Stefan Baums baums at U.WASHINGTON.EDU
Thu Nov 11 02:02:04 UTC 2004

> But it uses private/corporate use area of the unicode.  So,
> while it does not pollute the area meant for other scripts,
> documents prepared with Sanskrit 2003 in mind will not work
> without that font.

Only if a document explicitly uses the PUA codepoints.  On any
system capable of handling OpenType fonts, however, one would use
sequences of the basic Unicode Devanagari characters, and the
OpenType features of the Sanskrit 2003 font will automatically map
from them to the conjuncts in the PUA.  Any text produced this way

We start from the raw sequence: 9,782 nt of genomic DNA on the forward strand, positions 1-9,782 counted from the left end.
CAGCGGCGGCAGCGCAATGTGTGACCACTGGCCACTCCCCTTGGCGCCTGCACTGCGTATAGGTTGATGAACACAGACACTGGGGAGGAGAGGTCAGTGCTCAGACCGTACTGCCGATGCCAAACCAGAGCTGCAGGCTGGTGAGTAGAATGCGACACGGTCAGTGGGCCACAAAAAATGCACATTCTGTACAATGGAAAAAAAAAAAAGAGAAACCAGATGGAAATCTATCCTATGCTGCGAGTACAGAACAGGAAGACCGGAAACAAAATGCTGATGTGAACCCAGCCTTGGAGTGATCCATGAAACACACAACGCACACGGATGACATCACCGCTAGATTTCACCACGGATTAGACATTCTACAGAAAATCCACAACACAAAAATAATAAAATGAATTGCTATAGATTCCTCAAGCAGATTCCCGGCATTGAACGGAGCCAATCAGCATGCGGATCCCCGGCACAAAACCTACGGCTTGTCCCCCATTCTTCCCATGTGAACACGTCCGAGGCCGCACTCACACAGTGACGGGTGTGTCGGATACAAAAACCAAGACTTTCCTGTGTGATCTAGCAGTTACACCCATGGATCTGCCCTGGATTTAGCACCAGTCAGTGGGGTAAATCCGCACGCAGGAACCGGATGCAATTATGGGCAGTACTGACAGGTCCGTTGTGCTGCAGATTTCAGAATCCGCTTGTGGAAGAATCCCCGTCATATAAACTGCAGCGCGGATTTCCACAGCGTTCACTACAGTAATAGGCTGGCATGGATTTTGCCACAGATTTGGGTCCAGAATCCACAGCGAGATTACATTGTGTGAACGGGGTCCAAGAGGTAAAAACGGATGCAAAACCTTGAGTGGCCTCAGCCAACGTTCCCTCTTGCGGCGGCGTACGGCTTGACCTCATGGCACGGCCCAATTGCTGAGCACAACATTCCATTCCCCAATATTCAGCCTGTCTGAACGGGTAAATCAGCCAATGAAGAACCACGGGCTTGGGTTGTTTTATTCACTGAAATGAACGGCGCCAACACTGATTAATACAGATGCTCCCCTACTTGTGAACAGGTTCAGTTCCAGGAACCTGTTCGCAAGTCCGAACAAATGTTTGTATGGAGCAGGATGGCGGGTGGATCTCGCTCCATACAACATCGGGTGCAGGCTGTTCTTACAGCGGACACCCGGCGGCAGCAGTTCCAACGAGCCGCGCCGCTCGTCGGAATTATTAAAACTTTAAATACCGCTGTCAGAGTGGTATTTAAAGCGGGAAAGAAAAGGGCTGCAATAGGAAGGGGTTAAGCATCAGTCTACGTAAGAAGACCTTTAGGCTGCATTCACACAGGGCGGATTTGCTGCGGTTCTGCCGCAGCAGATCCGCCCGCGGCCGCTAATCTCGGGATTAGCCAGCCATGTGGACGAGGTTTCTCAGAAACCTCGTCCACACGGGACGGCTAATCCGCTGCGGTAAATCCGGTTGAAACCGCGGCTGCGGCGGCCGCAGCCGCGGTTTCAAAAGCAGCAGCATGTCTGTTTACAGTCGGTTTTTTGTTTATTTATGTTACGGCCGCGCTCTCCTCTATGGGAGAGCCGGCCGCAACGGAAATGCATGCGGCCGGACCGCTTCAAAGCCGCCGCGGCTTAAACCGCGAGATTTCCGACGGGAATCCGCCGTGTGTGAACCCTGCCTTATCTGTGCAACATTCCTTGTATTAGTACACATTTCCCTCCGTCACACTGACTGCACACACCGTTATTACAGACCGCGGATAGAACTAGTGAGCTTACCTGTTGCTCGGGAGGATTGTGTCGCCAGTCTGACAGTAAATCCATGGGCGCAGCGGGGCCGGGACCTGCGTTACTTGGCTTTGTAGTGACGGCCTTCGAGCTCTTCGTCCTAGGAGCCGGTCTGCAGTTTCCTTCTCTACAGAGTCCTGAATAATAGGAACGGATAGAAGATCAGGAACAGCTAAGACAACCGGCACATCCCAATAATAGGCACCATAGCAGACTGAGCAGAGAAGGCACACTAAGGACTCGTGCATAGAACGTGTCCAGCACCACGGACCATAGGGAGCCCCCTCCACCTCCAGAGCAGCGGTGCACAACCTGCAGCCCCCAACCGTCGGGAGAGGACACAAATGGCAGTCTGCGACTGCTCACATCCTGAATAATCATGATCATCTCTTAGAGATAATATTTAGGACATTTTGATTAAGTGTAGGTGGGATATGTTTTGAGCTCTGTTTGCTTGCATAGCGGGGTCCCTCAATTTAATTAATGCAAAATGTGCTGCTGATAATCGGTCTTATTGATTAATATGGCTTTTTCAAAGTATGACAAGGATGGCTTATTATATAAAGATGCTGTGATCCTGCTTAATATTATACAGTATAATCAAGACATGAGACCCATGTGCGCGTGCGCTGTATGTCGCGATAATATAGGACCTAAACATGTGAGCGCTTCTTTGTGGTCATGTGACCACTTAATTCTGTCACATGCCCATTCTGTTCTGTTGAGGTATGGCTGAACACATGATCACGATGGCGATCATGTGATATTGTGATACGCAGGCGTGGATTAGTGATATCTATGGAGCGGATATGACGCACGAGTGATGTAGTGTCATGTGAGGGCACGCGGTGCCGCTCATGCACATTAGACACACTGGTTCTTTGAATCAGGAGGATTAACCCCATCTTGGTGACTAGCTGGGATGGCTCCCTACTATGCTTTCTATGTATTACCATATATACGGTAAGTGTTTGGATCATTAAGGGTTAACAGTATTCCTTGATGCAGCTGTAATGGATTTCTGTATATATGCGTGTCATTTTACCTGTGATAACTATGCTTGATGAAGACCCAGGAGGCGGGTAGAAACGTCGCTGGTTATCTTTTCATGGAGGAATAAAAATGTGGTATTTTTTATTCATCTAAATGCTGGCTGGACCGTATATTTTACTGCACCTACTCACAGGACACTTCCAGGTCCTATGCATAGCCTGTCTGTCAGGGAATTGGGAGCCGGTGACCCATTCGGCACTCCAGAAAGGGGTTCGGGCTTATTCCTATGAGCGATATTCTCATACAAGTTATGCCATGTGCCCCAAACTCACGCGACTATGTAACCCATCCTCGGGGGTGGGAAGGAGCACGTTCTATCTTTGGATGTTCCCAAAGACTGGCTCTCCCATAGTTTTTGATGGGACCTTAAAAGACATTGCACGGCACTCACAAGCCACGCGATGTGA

(and this is what one gets using any of the input methods
mentioned earlier) will display fine on other Unicode-Devanagari-
capable systems.

If, after all this theoretical discussion, anyone should in doubt
whether or not his/her computer can handle Unicode, here is verse
one of the Bhagavadgita in Unicode Devanagari:

   धर्मक्षेत्रे कुरुक्षेत्रे समवेता युयुत्सवः ।
   मामकाः पाण्डवाश्चैव किमकुर्वत संजय ॥

If that doesn't look right, it's maybe just your email program.
You could try saving this email to disk, then opening it in your
favourite word-processor (maybe specifying "UTF-8 encoding"
explicitly).  Alternatively, have a look at the BBC Hindi page
(which is in Unicode):

Best regards,
Stefan Baums

Stefan Baums
Asian Languages and Literature
University of Washington

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